DJ panel talks branding.

The Power Summit, the four-day radio mixshow conference staple that's celebrating its ninth year, kicked off Oct. 4 in the Domincan Republic, and featured panels such as Friday's (Oct. 6) "Beyond Just Being A DJ."

The panel was moderated by Sirius radio's Clinton Sparks and staffed by DJ Nasty, KBXX/Houston's GT, Miami's DJ Irie, KWPR/Los Angeles' mixshow coordinator Felli Fell, BET's Madd Linx, WQHT/New York & MTV's Cipha Sounds, and WHAT/Atlanta and Sirius Satellite radio's DJ Drama and Don Cannon.

Standout topics included diversifying your financial avenues to include endorsements, label A&R, station programmers, and marketing consultants. The entire panel unanimously agreed that no DJ's brand is larger than their station, so it's imperative to shrewdly capitalize on your spotlight in a timely manner. "As a DJ you are a walking brand, and you need to constantly expand that brand," said DJ Irie, who spins for the Miami Heat and companies like Maybauch.

BET host Madd Linx also highlighted that national companies like Clear Channel are significantly shrinking their mixshow personnel, and syndicated radio is filling most radio shift slots instead of DJs, so developing a recognizable brand is crucial.

At the pool, The Pack's "Vans" and the Clipse's "Wamp Wamp" set off Jive's showcase, hosted by Petey Pablo. Fresh out of his management dealings with Suge Knight, Petey played several songs from his 2007 album, just after a lanky Dre performed his new single "Somebody," featuring Keyshia Cole in flip flops and socks. After the Pack performed "Vans," fellow Bay-Area native Mistah Fab hopped onstage to perform the remix.

Later, Atlantic Records showed off it's numerous lineup of artists including Saigon (of "Entourage" fame), newcomer Plies, Trick Daddy, Cham, and the company's most recent signing, Mistah Fab. DJ Drama hosted the listening and played several tracks from his 2007 "Gangsta Grillz" album. Mistah Fab's song CD malfunctioned, so he impressed the room of mixers by freestyling for nearly 10 minutes. Standout singles included D.G. Yola's "Ain't Gon Let Up" and Trick Daddy's "Back That," featuring Chamillionaire and Goldrush. Trick Daddy's album "Back By Thug Demand" is slated for a December release.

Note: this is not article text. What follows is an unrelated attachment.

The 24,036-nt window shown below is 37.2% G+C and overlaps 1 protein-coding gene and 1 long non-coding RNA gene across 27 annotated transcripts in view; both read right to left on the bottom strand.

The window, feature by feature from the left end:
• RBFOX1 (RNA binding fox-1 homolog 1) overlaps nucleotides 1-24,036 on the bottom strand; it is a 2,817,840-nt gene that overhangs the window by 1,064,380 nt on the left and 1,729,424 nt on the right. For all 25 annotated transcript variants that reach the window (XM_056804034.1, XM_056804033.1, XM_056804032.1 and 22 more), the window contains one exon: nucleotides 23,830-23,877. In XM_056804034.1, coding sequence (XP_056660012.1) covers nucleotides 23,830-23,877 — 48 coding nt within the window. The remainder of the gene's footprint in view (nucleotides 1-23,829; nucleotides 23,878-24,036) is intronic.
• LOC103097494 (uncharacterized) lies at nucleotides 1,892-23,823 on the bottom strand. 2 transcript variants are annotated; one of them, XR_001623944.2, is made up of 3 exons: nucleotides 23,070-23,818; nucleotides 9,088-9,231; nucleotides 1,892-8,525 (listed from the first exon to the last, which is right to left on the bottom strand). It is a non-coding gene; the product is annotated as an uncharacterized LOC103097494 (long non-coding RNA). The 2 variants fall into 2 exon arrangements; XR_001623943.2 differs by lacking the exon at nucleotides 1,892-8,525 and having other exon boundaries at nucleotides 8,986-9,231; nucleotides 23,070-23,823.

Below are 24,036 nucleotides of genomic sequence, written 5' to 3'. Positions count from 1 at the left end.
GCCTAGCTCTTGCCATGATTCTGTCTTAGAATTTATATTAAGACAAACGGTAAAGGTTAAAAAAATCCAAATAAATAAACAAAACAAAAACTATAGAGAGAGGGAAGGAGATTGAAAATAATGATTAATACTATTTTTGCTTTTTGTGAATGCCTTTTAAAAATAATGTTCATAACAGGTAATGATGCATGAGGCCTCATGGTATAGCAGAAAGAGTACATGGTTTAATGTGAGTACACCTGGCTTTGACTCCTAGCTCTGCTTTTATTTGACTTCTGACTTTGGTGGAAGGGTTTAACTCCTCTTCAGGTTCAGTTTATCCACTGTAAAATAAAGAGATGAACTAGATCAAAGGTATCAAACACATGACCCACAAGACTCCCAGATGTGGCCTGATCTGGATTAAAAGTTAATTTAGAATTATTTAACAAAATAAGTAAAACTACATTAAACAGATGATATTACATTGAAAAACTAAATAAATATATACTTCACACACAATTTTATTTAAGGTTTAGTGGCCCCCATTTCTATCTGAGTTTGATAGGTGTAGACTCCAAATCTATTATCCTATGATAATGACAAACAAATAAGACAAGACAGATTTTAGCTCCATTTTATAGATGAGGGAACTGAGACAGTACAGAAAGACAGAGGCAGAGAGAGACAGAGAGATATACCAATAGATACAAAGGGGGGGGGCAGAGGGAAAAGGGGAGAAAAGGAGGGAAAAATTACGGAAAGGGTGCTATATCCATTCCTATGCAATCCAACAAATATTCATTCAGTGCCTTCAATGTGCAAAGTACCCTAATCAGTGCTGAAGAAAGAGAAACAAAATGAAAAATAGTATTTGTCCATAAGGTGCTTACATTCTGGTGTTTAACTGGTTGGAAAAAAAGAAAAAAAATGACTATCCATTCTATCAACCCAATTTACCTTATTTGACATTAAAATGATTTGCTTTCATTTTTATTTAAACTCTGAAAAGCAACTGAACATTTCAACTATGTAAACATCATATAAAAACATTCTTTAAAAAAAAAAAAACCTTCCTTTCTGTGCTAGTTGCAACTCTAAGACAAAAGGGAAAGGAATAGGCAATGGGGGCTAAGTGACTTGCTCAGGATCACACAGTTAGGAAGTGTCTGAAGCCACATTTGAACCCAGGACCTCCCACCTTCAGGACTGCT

In the next room, Sony Urban's label G.O.O.D. Music played tunes from Consequence and Fonzworth Bentley, which are both slated for release next year. Rick Ross and Papoose also performed tracks for a crowded room later in the evening.

Saturday (Oct. 7) began with the panel "Starts A DJ Ends With A Brand," moderated by Dome Entertainment's Michelle S, and staffed by MySpace's Roslynn Cobarrubias, MTV2 and WQHT/New York APD Ebro Darden, Pepsi's Bozoma St. John, Davie Brown's Tashion Macon, and Capitol 1524's Mark Shin. Cobarrubias said MySpace quantifies a DJs' importance by the number of friends, comments and bookings they have listed. She added that she's always looking for mixers to work secret shows with.

Meanwhile, Macon shared that Timberland looks for a DJ's national reach, so it's important to quantify your listeners. Darden shared that utilizing content sites like MySpace and YouTube isn't as hard as it seems. "We do focus groups at our station that research listeners between the ages of 15 and 20, and they don't really care about the quality of videos or the music," Darden added. "We don't tell listeners what they want to hear; they tell us what they want to hear."

Moderator Michelle S stressed that mixers should not rely on radio because the industry is quickly shrinking, and openness to technological change is crucial. Dave Brown Entertainment's Earnest Skinner said that mixers must explain how their brand can benefit a brand like Timberland.

With a boxing ring as a stage, Asylum had the most creative showcase, introducing artists Gemini, Willie Da Kid, Kadalack Boyz, Cadillac Don and J. Money, D4L's Fabo, Webbie & Lil Boosie, Lil Flip. It ironically capped off with Jim Jones' (Koch) huge street song, "We Fly High," which played for almost 10 minutes. "We launched this company not long ago at Mixshow Power Summit and it only exists because of the DJs," said Asylum President Todd Moskowitz. "We're going for round two of Asylum."

Warner Music Group sponsored the ninth annual awards showcase and dinner with spirited and dangerous performances by Bohagon, Lil Flip, Lil Scrappy and Federation. Federation ended their performance by throwing a microphone into the crowd and knocking off a piece of the award hall's chandelier, injuring an audience member. The victim was fine after a few stitches and the show went on.